“(iii) so long as immediately after giving effect thereto, the sum of (A) availability under the Revolving Credit Facility plus (B) unrestricted cash and Cash Equivalents on hand of the Loan Parties, equals or exceeds $100,000,000, the Borrower may declare and pay cash dividends to its stockholders if, after giving effect thereto, the aggregate amount of such dividends paid during any Fiscal Year would be less than the sum of (I) 20% of Consolidated EBITDA from continuing operations of the Borrower for the Fiscal Year immediately preceding the Fiscal Year in which the dividend is paid, plus (II) so long as the Borrower’s Consolidated Total Leverage Ratio is 3.25 to 1.00 or less, $100,000,000 (less the sum of any amounts expended during such Fiscal Year in which the dividend is paid (1) for shares, rights or options repurchased pursuant to clause (iv) of this Section 5.02(g) plus (2) for shares repurchased pursuant to clause (vi) of this Section 5.02(g) ); provided , however , that so long as the liquidity requirements of this Section have been met, the Borrower shall be permitted to declare and pay dividends during any Fiscal Year in an amount up to the dividends that were permitted hereunder, declared and actually paid, in the immediately preceding Fiscal Year without regard to the 20% limitation noted above.”
 
(b)            Section 5.02(g)(iv) of the Credit Agreement is hereby amended be deleting the parenthetical clause in the last line of such subsection in its entirety and substituting in lieu thereof the following:
 
“(less the sum of any amounts expended during such Fiscal Year (1) to pay cash dividends pursuant to clause (iii)(II) of this Section 5.02(g) plus (2) for shares repurchased pursuant to clause (vi) of this Section 5.02(g) );”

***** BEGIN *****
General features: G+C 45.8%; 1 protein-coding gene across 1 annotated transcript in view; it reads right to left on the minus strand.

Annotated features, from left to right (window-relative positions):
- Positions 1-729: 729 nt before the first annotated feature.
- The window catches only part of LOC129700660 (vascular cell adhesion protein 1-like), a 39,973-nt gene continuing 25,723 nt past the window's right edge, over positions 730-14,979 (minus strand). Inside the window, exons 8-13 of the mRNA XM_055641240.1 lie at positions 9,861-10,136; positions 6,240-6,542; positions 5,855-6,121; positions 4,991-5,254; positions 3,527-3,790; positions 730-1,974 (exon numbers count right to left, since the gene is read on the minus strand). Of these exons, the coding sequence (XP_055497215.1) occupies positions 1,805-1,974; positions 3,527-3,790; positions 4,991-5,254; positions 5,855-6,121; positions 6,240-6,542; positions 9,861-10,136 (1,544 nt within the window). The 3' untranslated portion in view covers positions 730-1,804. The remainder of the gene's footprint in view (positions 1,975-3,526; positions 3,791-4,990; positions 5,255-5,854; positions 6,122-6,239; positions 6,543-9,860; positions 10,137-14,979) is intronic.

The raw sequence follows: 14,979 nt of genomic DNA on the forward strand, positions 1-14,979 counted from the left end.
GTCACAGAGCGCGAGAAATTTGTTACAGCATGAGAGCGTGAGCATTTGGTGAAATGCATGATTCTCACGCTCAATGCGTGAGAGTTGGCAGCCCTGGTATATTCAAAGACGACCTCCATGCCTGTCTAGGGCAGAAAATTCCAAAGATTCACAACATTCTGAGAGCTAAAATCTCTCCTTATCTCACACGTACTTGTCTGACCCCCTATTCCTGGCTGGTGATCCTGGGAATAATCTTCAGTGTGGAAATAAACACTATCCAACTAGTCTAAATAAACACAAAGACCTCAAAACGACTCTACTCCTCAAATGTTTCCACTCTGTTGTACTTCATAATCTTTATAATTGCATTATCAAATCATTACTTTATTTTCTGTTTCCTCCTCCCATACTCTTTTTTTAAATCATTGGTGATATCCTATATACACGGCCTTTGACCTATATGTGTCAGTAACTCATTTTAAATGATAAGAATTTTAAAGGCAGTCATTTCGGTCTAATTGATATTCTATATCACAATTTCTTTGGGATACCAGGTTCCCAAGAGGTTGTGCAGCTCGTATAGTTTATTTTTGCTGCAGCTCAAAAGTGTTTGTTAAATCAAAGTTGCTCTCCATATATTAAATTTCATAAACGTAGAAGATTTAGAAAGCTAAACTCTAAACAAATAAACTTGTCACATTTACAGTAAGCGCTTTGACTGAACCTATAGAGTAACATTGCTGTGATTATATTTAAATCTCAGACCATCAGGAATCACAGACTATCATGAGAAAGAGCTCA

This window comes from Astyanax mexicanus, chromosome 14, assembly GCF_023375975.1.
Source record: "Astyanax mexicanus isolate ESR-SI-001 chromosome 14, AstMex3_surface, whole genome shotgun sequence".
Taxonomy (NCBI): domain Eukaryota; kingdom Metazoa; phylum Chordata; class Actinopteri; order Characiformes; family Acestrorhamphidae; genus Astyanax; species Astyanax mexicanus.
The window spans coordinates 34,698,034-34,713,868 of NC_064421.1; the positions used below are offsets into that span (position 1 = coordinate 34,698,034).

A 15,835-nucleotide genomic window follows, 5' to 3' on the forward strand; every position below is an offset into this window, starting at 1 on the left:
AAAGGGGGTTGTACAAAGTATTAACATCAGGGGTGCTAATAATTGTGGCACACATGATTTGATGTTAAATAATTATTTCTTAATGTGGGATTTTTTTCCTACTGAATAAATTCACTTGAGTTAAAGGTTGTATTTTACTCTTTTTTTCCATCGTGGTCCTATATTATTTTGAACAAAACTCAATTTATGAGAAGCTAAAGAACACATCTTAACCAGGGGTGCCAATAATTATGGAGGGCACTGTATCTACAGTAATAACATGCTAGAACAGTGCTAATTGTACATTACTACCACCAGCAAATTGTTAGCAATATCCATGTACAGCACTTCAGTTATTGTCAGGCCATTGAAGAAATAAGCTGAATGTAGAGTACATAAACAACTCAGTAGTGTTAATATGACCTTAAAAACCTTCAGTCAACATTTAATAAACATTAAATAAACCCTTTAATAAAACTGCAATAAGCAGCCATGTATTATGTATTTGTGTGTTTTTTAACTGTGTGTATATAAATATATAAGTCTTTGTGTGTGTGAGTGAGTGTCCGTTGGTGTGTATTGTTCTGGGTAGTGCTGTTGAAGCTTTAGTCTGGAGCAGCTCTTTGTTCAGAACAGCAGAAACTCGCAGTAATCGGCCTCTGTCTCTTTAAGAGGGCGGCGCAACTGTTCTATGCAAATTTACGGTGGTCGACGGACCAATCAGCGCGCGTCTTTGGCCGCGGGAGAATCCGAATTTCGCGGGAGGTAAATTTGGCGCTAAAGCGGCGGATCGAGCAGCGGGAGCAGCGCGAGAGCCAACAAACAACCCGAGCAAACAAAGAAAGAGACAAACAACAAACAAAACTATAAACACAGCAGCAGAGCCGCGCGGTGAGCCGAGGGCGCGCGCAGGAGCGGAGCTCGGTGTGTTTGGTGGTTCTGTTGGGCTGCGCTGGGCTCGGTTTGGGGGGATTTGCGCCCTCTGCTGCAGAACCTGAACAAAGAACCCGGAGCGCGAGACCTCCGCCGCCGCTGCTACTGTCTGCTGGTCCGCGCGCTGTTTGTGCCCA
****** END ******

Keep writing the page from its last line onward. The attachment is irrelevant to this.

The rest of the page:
(c)            Section 5.02(g)(vi) of the Credit Agreement is hereby amended be deleting the parenthetical clause in the last line of such subsection in its entirety and substituting in lieu thereof the following:
 
“(less the sum of any amounts expended during such Fiscal Year (1) to pay cash dividends pursuant to clause (iii)(II) of this Section 5.02(g)    plus (2) for shares, rights or options repurchased pursuant to clause (iv) of this Section 5.02(g) );”
 
 
 

 
 
3.             Conditions Precedent .  This Amendment shall be effective as of the date hereof (the “ Amendment Effective Date ”) upon satisfaction of each of the following conditions:
 
(a)            Executed Documents .  The Administrative Agent shall have received counterparts of this Amendment executed by the Borrower, the Guarantors, the Administrative Agent (on behalf of itself and the Required Lenders) and executed lender authorizations and consents (substantially in the form attached hereto as Exhibit A , each a “ Lender Authorization and Consent ”) from the Required Lenders;
 
(b)            Payment of Fees and Expenses .  All fees and expenses required to be paid on or before the date hereof in connection with this Amendment in accordance with Section 9.03 of the Credit Agreement shall have been paid.  In addition, the Administrative Agent shall have been reimbursed for all fees and out-of-pocket charges and other expenses incurred in connection with this Amendment, including, without limitation, the reasonable fees and disbursements of counsel for the Administrative Agent; and